Intentionality - "is at the heart of knowing. We live in meaning, and we live 'towards,' oriented to experience. Consequently there is an intentional structure in textuality and expression, in self-knowledge and in knowledge of others. This intentionality is also a distance: consciousness is not identical with its objects, but is intended consciousness" (quoted from Dr. John Lye's website - see suggested resources below).
Marxism was unquestionably one of the strongest influences upon the work of Max Weber, much of which is devoted either to testing, in a particular context, some part of Marx’s theories, or to reassessing in a more general way his concepts and methods. In the first of these directions, Weber’s best-known study is that on the origins of modern capitalism (1904–1905), which is intended to show that a body of religious ideas (the Protestant ethic) played a vital part in the development of European capitalism, alongside the economic changes and the rise of a new class, through the inculcation of new attitudes toward wealth, science, and work. From this first revision of Marx’s economic interpretation of history, Weber went on to examine on a wider scale the social influence of religious ideas, to amend and supplement the Marxist theory of classes, to outline a radically different theory of political power, and to suggest an interpretation of modern European history as a movement, not toward socialism but, rather, toward greater bureaucratic regulation.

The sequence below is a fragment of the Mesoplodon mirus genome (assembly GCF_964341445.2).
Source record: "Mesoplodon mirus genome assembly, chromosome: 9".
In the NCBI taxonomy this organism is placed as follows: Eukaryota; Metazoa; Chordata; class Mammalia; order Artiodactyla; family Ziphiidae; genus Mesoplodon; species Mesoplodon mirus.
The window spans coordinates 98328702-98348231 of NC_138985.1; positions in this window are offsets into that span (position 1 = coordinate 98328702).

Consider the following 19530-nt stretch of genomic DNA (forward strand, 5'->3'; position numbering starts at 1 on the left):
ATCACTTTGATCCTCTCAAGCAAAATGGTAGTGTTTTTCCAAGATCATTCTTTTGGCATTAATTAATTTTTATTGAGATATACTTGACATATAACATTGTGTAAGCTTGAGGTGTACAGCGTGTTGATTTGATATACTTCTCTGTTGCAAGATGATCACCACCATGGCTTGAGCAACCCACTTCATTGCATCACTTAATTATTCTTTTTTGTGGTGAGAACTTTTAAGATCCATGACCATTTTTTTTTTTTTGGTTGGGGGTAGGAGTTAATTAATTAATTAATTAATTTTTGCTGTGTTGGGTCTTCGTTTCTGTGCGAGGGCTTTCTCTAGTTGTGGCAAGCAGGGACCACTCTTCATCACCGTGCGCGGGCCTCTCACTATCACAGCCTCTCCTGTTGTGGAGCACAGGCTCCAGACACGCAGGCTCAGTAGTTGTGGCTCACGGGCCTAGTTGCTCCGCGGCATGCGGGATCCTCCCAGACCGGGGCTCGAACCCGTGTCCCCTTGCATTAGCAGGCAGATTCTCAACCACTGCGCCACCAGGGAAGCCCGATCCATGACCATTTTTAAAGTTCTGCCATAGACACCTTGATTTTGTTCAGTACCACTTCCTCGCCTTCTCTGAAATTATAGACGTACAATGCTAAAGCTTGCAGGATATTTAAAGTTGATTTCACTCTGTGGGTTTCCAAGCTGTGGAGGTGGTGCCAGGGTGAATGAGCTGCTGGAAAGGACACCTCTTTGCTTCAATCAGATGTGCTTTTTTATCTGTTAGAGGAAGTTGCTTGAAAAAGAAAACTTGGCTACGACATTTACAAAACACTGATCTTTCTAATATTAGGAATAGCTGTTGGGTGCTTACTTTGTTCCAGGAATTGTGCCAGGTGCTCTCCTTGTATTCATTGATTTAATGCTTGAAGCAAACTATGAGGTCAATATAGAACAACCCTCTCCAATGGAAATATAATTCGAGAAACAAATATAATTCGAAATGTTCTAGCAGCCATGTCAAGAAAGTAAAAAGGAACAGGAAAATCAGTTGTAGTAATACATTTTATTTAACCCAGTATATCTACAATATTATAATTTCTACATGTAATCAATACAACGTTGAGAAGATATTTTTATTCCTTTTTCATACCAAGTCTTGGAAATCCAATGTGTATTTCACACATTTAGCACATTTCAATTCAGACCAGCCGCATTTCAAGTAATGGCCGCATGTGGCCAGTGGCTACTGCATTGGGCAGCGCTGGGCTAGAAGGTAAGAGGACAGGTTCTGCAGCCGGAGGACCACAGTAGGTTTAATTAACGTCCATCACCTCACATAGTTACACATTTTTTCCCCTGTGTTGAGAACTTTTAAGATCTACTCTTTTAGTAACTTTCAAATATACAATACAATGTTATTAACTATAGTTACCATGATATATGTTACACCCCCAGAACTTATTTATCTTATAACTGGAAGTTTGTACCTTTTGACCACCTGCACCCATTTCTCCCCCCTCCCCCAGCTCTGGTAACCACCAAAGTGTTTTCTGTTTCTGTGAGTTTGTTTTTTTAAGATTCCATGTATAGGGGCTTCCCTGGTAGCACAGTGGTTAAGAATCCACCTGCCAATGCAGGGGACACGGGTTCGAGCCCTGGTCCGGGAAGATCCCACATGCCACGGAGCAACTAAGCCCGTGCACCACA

The work of the Bakhtin Circle should be regarded as a philosophy of culture. Questions which seem to be of very specific relevance, such as the modality of author-hero relations, actually involve questions of a much more general nature encompassing the value-laden relations between subject and object, subjects and other subjects. The phenomenological arguments presented by the young Bakhtin are directed against the abstractions of rationalist philosophy and contemporary positivism. He draws much of his conceptual structure from the work of the Marburg School (most notably Hermann Cohen (1842-1918), Paul Natorp (1854-1924) and Nicolai Hartmann (1882-1950)) and German phenomenologists such as Max Scheler (1874-1928) and Heinrich Rickert (1863-1936). However, it is particularly difficult to trace the precise influence of these writers because Bakhtin was notoriously inconsistent in crediting his sources and was not averse to copying whole passages which he had translated from German into Russian in his works without reference to the original. This has led many commentators either to guess at influences on the young Bakhtin or to credit him with the invention of a philosophical vocabulary almost from nothing. However, recent archival work by Brian Poole has uncovered notebooks in which Bakhtin made copious notes from various German idealist philosophers which give us a better idea both of the sources of his ideas and the originality of the philosophical work which resulted from his fusion of disparate ideas.